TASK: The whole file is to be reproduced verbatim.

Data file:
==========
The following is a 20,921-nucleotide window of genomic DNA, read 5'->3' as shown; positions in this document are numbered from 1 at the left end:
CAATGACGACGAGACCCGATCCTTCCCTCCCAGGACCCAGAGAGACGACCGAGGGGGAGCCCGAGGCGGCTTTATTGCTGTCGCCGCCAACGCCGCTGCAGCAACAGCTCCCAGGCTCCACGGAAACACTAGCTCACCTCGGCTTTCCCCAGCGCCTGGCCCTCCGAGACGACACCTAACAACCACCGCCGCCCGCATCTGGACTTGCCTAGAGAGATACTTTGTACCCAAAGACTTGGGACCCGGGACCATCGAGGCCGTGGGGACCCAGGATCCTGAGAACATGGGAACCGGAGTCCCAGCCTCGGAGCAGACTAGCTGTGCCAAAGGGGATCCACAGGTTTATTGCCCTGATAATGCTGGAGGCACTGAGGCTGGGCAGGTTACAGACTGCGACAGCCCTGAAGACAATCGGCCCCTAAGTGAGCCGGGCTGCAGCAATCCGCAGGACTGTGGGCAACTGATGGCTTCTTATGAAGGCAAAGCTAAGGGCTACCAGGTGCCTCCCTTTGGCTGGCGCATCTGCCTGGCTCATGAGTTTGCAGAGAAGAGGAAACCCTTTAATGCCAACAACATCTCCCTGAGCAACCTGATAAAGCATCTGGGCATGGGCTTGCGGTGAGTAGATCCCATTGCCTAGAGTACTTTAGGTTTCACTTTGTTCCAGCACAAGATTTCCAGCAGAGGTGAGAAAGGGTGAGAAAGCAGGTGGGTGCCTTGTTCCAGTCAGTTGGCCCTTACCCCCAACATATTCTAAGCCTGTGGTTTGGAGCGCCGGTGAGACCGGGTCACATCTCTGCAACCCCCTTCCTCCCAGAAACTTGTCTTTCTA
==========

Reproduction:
The following is a 20,921-nucleotide window of genomic DNA, read 5'->3' as shown; positions in this document are numbered from 1 at the left end:
CAATGACGACGAGACCCGATCCTTCCCTCCCAGGACCCAGAGAGACGACCGAGGGGGAGCCCGAGGCGGCTTTATTGCTGTCGCCGCCAACGCCGCTGCAGCAACAGCTCCCAGGCTCCACGGAAACACTAGCTCACCTCGGCTTTCCCCAGCGCCTGGCCCTCCGAGACGACACCTAACAACCACCGCCGCCCGCATCTGGACTTGCCTAGAGAGATACTTTGTACCCAAAGACTTGGGACCCGGGACCATCGAGGCCGTGGGGACCCAGGATCCTGAGAACATGGGAACCGGAGTCCCAGCCTCGGAGCAGACTAGCTGTGCCAAAGGGGATCCACAGGTTTATTGCCCTGATAATGCTGGAGGCACTGAGGCTGGGCAGGTTACAGACTGCGACAGCCCTGAAGACAATCGGCCCCTAAGTGAGCCGGGCTGCAGCAATCCGCAGGACTGTGGGCAACTGATGGCTTCTTATGAAGGCAAAGCTAAGGGCTACCAGGTGCCTCCCTTTGGCTGGCGCATCTGCCTGGCTCATGAGTTTGCAGAGAAGAGGAAACCCTTTAATGCCAACAACATCTCCCTGAGCAACCTGATAAAGCATCTGGGCATGGGCTTGCGGTGAGTAGATCCCATTGCCTAGAGTACTTTAGGTTTCACTTTGTTCCAGCACAAGATTTCCAGCAGAGGTGAGAAAGGGTGAGAAAGCAGGTGGGTGCCTTGTTCCAGTCAGTTGGCCCTTACCCCCAACATATTCTAAGCCTGTGGTTTGGAGCGCCGGTGAGACCGGGTCACATCTCTGCAACCCCCTTCCTCCCAGAAACTTGTCTTTCTA